For better or worse, it’s probably a safe bet that with Earth Day falling on the same day as the Pennsylvania presidential primary, April 22, the candidates are a little more focused on Pa. than on Mother Earth. For today, I’ll let it go. But as I’ve been pondering about whether my personal life is green enough, and whether the presidential candidates are putting their money where their mouths are on the environment, I’ve been noticing one other thing — the environment isn’t getting much attention from the candidates.
This week’s Democratic presidential debate spent almost the first full hour talking about whether we’re bitter and if there was really sniper fire in Bosnia.
Let’s face it — we’ve had enough of the gaffes and misstatements in this campaign. We want to know about the things that impact our lives and families — like clean air and water and how melting glaciers are impacting our planet’s health. At the end of the day, whether Barack insulted people like my parents in Pennsylvania or Hillary conveniently forgot that no one was shooting at her, will have no impact on reversing global warming.
So, in honor of Mother Earth, let’s spend a little time looking at the candidates’ respective commitments to the environment.
Newsweek just wrote a great comparison of the three major candidates and their positions on how they will help the environment if elected. The short story is that, not surprisingly, Hillary Clinton and Barack Obama are very “green” with extraordinarily similar proposals on reducing emissions, the need for more green-collar jobs, and on research about the links between environmental toxins and diseases. But John McCain has some green blood in his veins, as well:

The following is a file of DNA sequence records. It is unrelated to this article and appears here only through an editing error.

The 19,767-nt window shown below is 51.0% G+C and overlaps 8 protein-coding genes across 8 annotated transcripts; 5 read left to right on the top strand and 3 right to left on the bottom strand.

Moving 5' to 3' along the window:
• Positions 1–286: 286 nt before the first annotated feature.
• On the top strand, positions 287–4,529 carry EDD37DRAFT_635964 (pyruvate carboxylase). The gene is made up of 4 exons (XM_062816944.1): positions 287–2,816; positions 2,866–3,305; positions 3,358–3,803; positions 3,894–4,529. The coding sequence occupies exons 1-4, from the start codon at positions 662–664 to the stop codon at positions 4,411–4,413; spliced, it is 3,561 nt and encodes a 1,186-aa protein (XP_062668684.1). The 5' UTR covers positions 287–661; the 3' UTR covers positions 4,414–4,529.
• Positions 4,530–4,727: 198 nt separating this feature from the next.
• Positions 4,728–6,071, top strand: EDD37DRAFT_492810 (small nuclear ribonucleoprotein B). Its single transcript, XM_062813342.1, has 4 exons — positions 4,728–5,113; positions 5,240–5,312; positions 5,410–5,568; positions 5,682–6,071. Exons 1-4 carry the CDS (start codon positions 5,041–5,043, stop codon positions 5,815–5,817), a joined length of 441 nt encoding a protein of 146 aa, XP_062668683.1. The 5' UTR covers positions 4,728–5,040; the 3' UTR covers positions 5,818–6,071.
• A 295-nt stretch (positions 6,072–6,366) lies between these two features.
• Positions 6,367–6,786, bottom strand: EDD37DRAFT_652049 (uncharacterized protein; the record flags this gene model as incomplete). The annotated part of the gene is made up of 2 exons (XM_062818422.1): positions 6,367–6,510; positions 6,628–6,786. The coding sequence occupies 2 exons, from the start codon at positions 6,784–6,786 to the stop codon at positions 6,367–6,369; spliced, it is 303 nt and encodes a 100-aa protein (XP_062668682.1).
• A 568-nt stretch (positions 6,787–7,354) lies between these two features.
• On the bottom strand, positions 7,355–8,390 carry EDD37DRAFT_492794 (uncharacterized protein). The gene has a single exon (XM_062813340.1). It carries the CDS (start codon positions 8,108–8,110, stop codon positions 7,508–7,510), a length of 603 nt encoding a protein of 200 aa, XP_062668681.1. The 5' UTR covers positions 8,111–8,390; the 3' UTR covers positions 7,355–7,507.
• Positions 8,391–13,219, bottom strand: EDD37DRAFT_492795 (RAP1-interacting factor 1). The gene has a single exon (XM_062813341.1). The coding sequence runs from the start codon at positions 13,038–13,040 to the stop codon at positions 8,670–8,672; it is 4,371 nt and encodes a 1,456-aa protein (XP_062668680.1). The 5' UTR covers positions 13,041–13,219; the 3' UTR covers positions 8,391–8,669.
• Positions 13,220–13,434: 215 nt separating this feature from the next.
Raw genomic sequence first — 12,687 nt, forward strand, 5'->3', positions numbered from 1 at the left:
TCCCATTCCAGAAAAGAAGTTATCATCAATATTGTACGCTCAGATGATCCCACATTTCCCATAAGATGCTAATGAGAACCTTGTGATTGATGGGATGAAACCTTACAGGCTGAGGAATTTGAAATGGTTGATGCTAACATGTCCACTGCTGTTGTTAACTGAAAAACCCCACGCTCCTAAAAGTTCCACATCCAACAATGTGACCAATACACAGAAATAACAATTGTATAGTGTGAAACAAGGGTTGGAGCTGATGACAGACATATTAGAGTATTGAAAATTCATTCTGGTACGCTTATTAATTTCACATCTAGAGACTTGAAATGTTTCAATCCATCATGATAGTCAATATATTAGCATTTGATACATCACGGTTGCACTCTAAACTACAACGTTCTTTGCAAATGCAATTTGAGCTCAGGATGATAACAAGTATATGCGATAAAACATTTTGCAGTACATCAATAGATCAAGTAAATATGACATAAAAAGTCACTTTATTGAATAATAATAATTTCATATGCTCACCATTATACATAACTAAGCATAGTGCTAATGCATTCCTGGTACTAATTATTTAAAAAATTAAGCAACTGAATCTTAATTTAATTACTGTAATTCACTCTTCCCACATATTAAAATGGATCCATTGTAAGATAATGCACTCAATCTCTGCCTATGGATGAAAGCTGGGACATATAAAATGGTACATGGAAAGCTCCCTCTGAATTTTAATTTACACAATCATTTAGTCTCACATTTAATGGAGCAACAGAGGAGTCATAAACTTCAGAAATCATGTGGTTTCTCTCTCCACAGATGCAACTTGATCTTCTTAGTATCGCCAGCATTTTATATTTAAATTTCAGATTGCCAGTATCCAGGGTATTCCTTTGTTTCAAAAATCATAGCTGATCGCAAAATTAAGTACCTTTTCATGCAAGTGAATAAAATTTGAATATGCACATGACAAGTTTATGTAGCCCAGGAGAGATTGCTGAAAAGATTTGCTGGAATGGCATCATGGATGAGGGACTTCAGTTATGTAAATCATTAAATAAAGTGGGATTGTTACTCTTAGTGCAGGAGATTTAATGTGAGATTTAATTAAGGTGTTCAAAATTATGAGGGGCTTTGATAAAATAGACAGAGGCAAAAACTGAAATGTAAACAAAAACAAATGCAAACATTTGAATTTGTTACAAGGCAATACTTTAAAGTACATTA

“[I]ronically, McCain—with a voting record that would put him at the bottom of the heap among Democrats—is sometimes perceived as more passionate about the environment than his Democratic opponents, whose objectively much stronger records are viewed as a matter of party orthodoxy.”
Not everyone is convinced about the greening of the candidates, though. One of my fellow MOMocrats, Jaelithe, points out that when Al Gore, the grand poobah of the intersection of politics and the environment, was asked recently why we don’t get to hear more from the candidates about their views on global warming at the debates, he replied:
“The debates have all been sponsored by something that goes by the Orwellian label ‘Clean Coal.’ Has anybody noticed that? Every single debate has been sponsored by clean coal. ‘Now even lower emissions.’ The richness and fullness of the dialogue in our democracy has not laid the basis for the kind of bold initiative that is really needed.
So, they’re saying the right things, and they may, whichever of them is elected, may do the right things.”
Not much of an endorsement from the one politician/policy wonk who ought to know.
But how about hearing from the candidates in their own words? While we’re not getting much of that in the debates, we know we can always turn to YouTube! These clips are well worth your while, not just for content, but also for each candidates’ affect — I want to see the sincerity as well as hear the words:
McCain, who does want to cut back on emissions and have corporations find ways to go green that are economically beneficial, also wants to focus on increased nuclear power and thinks it might be too much work to concentrate on solar technology.
Obama says if we do nothing about global warming and protecting the environment, there will be catastrophic results. He has been a long time supporter of finding ways to cut the pollution that causes global warming.
Once we’ve pinned down the candidates on their views, we can start cross-examining our favorite celebrities!
Cross-posted from BlogHer, where PunditMom is a Contributing Editor for Politics & News. Like I needed another place to talk about politics! 😉
Photo by PunditMom, Big Sur, 12/2007